1491 Henry VIII of England was born.
1902 Richard Rodgers was born. (See July 12th entry.)
1914 Gavrilo Princip assassinated Austria’s Archduke Francis Ferdinand.
1919 The Treaty of Versailles was signed. (See March 19th entry.)
1976 Terrorists hijacked a passenger jet to Entebbe, Uganda. (See July 4th entry.)
Today is Richard Rodgers’ birthday. born in New York City in 1902, he started out writing songs for amateur boys’ club shows. His music quickly matured to familiar, yet haunting, melodies that made him a giant in the theatrical world. The music “Slaughter on Tenth Avenue” and “My Funny Valentine” soon gave way to the scores for groundbreaking musicals like Oklahoma, South Pacific, The King and I, and Flower Drum Song which were written with lyricist Oscar Hammerstein III.
How many of us know the name of Gavrilo Princip. It is one of history’s quirks that some of the people who kindled epic flames are so little recognized. Gavrilo Princip was a Serbian revolutionary who fought for his nation’s freedom from Austro - Hungarian rule. We should remember his name because today is the anniversary of an incident that triggered the First World War. On this day, in 1914, Princip assassinated Austro-Hungary’s heir apparent Archduke Francis Ferdinand and his wife Sofia in Sarajevo, Bosnia-Herzegovina.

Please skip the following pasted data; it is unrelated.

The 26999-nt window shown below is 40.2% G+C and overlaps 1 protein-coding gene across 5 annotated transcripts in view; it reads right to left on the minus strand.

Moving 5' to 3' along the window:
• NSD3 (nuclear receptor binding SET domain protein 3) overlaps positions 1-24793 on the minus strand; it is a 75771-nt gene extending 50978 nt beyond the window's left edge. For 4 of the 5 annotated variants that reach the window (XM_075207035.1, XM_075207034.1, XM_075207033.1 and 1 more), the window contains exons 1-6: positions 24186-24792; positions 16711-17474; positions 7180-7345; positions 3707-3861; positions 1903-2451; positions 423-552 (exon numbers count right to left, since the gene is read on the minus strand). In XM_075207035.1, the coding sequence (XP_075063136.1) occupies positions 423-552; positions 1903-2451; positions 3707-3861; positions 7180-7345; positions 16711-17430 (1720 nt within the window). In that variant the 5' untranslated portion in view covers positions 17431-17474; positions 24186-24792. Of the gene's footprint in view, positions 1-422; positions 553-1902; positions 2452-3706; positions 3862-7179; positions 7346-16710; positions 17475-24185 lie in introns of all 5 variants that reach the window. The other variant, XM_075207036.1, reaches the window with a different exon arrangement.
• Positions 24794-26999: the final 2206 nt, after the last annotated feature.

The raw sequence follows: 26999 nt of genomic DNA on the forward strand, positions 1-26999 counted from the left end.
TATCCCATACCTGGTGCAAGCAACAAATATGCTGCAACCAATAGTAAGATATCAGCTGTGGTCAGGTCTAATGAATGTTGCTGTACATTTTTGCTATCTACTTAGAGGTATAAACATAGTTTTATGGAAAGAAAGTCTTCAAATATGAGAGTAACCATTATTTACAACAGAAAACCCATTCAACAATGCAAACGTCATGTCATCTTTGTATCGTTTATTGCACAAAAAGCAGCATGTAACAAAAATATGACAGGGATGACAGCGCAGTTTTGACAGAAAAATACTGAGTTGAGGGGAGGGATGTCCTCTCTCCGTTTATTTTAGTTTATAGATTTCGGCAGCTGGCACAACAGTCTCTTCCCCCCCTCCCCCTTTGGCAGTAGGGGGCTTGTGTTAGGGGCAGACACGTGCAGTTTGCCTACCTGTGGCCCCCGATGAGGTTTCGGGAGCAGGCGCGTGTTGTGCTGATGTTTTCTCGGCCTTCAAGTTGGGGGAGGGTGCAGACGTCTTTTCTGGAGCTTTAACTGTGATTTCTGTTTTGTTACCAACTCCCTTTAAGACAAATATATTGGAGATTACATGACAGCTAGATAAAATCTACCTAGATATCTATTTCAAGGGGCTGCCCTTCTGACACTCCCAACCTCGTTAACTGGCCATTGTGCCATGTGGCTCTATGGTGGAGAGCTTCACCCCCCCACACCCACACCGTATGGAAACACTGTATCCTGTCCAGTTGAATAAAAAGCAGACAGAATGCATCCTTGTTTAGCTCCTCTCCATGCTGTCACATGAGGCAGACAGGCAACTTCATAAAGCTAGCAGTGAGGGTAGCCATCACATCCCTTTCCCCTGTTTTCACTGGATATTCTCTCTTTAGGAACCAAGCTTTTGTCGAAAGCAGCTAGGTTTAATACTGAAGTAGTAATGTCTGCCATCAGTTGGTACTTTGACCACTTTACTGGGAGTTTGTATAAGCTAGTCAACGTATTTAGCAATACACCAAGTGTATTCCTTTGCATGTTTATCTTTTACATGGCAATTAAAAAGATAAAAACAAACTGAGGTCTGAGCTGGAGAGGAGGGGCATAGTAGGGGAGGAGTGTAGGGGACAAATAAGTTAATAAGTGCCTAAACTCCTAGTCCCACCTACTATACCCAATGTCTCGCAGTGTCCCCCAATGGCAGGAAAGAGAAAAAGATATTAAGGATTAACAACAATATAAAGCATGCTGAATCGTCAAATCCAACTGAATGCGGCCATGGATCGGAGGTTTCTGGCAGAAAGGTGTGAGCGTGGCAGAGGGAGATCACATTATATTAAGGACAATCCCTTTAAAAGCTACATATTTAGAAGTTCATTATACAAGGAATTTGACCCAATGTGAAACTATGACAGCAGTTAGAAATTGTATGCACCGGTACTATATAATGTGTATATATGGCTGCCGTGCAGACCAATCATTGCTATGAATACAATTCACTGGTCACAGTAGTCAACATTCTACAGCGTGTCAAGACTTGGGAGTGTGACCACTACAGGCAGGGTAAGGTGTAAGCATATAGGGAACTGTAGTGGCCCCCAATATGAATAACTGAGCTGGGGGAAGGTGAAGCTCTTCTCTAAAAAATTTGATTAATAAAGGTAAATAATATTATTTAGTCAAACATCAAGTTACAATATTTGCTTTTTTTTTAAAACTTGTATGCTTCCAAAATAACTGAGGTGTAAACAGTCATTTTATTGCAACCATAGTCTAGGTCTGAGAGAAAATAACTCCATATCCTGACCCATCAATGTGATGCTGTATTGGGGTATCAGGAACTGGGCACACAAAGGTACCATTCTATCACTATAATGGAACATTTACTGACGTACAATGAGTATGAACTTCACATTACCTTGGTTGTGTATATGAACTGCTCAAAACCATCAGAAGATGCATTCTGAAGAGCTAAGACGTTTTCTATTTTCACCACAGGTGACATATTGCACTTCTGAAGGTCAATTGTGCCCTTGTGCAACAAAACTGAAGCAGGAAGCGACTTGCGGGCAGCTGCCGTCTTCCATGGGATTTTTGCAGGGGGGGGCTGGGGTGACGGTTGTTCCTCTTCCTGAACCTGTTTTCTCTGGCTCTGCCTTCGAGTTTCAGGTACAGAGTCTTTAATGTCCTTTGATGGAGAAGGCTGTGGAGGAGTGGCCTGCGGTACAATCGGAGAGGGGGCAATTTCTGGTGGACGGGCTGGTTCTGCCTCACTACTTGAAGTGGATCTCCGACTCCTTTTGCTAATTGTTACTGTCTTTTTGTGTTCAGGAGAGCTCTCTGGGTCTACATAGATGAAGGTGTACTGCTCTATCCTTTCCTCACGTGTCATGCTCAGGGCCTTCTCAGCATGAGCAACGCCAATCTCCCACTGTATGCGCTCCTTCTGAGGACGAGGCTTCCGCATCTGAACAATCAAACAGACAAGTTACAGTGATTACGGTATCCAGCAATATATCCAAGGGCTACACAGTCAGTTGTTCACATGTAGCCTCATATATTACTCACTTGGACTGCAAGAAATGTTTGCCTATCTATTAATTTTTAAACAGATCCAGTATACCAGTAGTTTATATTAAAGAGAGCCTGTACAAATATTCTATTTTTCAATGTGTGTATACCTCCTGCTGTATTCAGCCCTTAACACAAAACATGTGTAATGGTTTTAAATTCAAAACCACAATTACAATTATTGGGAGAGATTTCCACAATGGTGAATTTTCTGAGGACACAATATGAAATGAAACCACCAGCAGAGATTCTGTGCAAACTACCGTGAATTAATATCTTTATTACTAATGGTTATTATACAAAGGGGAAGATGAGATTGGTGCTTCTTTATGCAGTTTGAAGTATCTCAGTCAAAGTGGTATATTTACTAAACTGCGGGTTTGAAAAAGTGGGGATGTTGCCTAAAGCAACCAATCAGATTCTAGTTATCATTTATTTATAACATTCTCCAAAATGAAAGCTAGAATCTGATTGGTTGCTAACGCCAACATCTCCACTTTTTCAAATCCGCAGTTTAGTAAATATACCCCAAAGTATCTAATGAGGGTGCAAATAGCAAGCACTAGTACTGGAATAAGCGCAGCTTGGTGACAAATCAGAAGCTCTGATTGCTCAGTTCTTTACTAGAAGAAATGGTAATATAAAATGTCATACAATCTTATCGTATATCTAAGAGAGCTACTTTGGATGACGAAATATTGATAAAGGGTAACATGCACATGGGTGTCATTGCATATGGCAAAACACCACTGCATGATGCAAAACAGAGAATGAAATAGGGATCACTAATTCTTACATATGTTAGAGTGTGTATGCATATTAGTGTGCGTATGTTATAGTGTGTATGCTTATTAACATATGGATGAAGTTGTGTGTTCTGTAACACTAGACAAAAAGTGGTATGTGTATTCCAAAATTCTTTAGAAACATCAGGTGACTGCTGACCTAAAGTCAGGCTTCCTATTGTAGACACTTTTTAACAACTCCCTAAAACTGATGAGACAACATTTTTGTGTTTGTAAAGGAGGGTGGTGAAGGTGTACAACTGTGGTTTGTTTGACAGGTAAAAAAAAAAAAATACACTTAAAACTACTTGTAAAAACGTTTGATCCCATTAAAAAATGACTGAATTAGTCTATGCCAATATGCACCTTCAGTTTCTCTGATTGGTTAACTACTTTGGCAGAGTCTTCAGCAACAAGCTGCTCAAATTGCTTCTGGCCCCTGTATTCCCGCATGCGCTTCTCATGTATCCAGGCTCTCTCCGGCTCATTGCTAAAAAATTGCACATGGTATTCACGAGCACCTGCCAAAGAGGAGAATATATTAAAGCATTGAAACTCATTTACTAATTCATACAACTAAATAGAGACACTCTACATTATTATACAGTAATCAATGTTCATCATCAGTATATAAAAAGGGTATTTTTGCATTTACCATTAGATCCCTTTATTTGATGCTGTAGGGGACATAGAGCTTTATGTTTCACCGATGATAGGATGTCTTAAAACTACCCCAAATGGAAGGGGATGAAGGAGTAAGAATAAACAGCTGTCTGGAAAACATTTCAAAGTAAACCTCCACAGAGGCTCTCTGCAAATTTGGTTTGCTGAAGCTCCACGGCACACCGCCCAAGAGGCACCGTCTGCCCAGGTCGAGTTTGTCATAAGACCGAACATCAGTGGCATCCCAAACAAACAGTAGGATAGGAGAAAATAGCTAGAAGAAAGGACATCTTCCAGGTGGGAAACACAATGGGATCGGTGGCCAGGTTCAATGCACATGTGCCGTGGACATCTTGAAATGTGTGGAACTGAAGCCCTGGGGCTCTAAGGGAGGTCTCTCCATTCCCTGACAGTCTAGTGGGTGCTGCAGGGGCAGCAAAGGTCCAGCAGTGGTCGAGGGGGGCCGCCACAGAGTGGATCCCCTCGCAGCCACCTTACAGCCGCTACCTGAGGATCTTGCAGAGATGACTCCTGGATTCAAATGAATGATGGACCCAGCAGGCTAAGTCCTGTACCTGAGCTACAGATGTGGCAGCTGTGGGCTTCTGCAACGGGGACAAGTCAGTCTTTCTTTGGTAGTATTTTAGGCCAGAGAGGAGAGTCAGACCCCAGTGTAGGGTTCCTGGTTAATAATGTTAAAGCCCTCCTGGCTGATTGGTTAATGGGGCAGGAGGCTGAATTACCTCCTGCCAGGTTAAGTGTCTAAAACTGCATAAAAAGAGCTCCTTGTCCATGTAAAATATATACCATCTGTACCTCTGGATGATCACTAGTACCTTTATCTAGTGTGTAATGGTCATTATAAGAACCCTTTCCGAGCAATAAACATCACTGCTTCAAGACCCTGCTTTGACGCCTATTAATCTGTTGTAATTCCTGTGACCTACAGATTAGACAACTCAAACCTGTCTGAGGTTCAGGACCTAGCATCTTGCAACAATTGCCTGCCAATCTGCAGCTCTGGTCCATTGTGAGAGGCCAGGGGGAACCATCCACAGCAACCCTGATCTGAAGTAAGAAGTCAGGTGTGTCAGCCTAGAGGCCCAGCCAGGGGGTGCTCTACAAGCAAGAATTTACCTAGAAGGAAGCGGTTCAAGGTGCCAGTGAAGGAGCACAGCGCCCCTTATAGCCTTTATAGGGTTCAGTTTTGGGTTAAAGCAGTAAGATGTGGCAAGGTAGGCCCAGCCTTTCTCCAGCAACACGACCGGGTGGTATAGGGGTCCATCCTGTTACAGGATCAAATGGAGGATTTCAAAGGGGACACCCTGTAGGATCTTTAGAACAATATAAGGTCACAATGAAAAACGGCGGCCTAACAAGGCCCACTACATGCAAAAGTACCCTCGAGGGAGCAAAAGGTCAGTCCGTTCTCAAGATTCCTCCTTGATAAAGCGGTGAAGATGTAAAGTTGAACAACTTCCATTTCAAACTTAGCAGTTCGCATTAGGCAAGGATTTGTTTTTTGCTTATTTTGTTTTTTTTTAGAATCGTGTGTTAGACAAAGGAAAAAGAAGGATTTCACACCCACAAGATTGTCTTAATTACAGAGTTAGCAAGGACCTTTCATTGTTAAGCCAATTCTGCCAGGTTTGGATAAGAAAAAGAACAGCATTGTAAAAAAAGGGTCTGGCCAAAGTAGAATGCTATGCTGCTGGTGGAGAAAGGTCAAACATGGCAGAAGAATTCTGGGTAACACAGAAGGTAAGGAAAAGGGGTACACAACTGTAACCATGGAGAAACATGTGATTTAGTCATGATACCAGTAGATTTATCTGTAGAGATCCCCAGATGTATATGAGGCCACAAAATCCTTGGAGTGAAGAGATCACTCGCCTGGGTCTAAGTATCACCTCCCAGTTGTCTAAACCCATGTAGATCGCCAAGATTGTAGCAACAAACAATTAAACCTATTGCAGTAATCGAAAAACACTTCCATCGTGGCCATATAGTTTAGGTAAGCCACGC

The fact that the anniversaries of both the beginning and end of the First World War occur on the same day is poetic. In 1919, most of the nations involved in that great war signed the Treaty of Versailles and agreed to organize an international League of Nations, except one—the United States.
On this date in 1976, terrorist hijackers seized an Air France plane and flew it to Entebbe, Uganda. They held the passengers—mostly Israelis—as hostages. The world was aghast. A week later, a daring Israeli raid freed the hostages and quashed the terrorists’ plans.
The Lord, it’s said, works in strange and wondrous ways. An event in 1491 was perhaps more of the former and less of the latter. The founder of the Church of England was
Born on this day. Great Britain’s King Henry VIII was born in Greenwich, England. Henry VIII had more wives than most monarchs; was a glutton for good food; reputedly wrote songs like “Greensleeves;” and generally did more of everything than most people—including fighting with the Catholic Church.